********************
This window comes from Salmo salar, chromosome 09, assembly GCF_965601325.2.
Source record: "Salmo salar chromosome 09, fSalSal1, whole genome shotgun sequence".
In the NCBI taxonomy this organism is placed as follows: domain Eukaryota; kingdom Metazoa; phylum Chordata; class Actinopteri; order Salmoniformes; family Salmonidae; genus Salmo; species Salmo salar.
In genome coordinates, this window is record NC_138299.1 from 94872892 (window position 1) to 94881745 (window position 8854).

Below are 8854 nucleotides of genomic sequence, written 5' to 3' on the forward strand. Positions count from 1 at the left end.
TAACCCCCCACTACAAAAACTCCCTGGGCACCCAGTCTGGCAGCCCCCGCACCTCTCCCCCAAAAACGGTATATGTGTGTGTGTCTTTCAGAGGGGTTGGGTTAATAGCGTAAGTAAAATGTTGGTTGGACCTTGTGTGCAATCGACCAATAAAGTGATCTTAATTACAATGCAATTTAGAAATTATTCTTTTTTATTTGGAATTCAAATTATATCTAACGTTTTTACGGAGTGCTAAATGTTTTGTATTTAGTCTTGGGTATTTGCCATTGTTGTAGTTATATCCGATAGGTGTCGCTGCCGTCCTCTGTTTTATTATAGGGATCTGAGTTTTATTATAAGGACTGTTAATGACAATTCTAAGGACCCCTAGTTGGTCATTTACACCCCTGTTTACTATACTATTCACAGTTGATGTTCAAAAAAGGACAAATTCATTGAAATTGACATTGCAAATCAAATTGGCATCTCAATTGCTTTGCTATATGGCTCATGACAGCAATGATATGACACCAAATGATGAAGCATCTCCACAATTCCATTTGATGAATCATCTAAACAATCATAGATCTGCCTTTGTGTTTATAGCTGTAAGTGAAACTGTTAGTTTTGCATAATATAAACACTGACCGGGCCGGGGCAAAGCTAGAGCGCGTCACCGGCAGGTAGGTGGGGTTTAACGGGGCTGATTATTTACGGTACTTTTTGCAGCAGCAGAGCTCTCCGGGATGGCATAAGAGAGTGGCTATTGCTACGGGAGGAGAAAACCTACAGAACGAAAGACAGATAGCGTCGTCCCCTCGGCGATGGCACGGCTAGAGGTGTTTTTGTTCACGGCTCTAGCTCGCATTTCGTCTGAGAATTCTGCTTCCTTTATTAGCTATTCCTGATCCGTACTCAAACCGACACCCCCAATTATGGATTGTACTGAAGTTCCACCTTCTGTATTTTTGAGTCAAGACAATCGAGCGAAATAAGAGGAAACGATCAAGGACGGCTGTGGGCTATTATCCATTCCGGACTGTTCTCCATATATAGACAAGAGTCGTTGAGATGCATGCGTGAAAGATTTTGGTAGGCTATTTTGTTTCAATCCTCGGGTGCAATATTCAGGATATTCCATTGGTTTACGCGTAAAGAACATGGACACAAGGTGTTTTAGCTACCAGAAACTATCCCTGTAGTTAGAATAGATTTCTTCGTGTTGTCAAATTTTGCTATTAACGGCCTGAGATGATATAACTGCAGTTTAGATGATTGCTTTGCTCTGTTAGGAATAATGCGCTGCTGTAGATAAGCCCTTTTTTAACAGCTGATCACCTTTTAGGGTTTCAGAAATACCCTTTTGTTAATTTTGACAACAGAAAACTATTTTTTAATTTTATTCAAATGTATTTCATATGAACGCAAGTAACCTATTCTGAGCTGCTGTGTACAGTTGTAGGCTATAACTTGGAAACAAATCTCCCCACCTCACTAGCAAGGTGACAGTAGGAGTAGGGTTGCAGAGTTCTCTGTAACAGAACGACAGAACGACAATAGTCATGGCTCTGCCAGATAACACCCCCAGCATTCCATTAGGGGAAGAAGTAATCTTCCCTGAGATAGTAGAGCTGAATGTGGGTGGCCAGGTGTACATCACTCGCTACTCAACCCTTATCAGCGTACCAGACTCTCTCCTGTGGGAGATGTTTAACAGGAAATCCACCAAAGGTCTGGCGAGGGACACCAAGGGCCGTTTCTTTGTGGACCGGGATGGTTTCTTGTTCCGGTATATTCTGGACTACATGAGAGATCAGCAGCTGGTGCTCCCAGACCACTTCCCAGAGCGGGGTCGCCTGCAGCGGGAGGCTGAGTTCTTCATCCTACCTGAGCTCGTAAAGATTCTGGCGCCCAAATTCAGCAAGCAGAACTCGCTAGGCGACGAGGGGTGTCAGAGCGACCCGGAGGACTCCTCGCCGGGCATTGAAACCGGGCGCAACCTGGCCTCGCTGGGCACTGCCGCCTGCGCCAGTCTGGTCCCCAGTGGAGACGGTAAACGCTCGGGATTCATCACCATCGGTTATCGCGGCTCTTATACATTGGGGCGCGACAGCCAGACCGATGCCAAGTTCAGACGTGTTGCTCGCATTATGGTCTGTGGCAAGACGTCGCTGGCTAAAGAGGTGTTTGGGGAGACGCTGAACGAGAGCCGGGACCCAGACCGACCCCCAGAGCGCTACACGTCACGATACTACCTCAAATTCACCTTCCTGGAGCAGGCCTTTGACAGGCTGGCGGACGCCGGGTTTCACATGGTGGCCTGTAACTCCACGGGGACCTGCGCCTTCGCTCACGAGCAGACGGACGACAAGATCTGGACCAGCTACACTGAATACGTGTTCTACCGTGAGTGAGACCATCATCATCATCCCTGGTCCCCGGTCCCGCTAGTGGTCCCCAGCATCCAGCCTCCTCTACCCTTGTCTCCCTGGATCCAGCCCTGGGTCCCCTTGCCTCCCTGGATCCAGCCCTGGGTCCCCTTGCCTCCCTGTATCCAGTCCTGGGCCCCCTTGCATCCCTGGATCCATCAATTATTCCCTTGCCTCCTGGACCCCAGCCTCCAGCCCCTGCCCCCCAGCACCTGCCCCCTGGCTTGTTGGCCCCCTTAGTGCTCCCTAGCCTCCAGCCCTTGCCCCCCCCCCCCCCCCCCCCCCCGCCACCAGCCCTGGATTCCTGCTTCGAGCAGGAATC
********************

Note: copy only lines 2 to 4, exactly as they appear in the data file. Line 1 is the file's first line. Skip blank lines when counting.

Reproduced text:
Source record: "Salmo salar chromosome 09, fSalSal1, whole genome shotgun sequence".
In the NCBI taxonomy this organism is placed as follows: domain Eukaryota; kingdom Metazoa; phylum Chordata; class Actinopteri; order Salmoniformes; family Salmonidae; genus Salmo; species Salmo salar.
In genome coordinates, this window is record NC_138299.1 from 94872892 (window position 1) to 94881745 (window position 8854).